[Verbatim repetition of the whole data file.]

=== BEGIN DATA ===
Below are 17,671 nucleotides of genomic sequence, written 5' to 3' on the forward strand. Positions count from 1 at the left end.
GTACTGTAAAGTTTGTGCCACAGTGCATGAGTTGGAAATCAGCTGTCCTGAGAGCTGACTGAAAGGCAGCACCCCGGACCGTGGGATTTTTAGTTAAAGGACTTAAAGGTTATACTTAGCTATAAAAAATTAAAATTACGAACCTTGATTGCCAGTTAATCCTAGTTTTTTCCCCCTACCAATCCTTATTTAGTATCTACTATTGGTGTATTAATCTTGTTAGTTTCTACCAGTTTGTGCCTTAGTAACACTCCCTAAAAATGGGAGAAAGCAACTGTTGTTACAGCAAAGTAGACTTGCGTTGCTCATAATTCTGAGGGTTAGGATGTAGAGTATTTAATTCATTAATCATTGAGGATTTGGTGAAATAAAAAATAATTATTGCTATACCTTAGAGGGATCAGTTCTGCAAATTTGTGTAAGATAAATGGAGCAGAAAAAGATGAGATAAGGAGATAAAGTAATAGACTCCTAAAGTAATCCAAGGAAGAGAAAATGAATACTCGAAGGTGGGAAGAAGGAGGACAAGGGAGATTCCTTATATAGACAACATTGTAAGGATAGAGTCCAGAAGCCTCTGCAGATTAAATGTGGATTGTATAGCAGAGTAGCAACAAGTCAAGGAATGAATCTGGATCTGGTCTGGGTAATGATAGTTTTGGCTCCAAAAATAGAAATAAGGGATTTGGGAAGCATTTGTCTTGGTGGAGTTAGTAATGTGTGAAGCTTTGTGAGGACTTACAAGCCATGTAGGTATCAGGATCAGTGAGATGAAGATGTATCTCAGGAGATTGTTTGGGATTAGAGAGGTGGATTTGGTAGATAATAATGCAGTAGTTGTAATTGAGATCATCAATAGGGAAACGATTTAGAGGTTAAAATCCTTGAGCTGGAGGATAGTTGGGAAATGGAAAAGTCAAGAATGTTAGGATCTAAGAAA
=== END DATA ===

Below are 17,671 nucleotides of genomic sequence, written 5' to 3' on the forward strand. Positions count from 1 at the left end.
GTACTGTAAAGTTTGTGCCACAGTGCATGAGTTGGAAATCAGCTGTCCTGAGAGCTGACTGAAAGGCAGCACCCCGGACCGTGGGATTTTTAGTTAAAGGACTTAAAGGTTATACTTAGCTATAAAAAATTAAAATTACGAACCTTGATTGCCAGTTAATCCTAGTTTTTTCCCCCTACCAATCCTTATTTAGTATCTACTATTGGTGTATTAATCTTGTTAGTTTCTACCAGTTTGTGCCTTAGTAACACTCCCTAAAAATGGGAGAAAGCAACTGTTGTTACAGCAAAGTAGACTTGCGTTGCTCATAATTCTGAGGGTTAGGATGTAGAGTATTTAATTCATTAATCATTGAGGATTTGGTGAAATAAAAAATAATTATTGCTATACCTTAGAGGGATCAGTTCTGCAAATTTGTGTAAGATAAATGGAGCAGAAAAAGATGAGATAAGGAGATAAAGTAATAGACTCCTAAAGTAATCCAAGGAAGAGAAAATGAATACTCGAAGGTGGGAAGAAGGAGGACAAGGGAGATTCCTTATATAGACAACATTGTAAGGATAGAGTCCAGAAGCCTCTGCAGATTAAATGTGGATTGTATAGCAGAGTAGCAACAAGTCAAGGAATGAATCTGGATCTGGTCTGGGTAATGATAGTTTTGGCTCCAAAAATAGAAATAAGGGATTTGGGAAGCATTTGTCTTGGTGGAGTTAGTAATGTGTGAAGCTTTGTGAGGACTTACAAGCCATGTAGGTATCAGGATCAGTGAGATGAAGATGTATCTCAGGAGATTGTTTGGGATTAGAGAGGTGGATTTGGTAGATAATAATGCAGTAGTTGTAATTGAGATCATCAATAGGGAAACGATTTAGAGGTTAAAATCCTTGAGCTGGAGGATAGTTGGGAAATGGAAAAGTCAAGAATGTTAGGATCTAAGAAA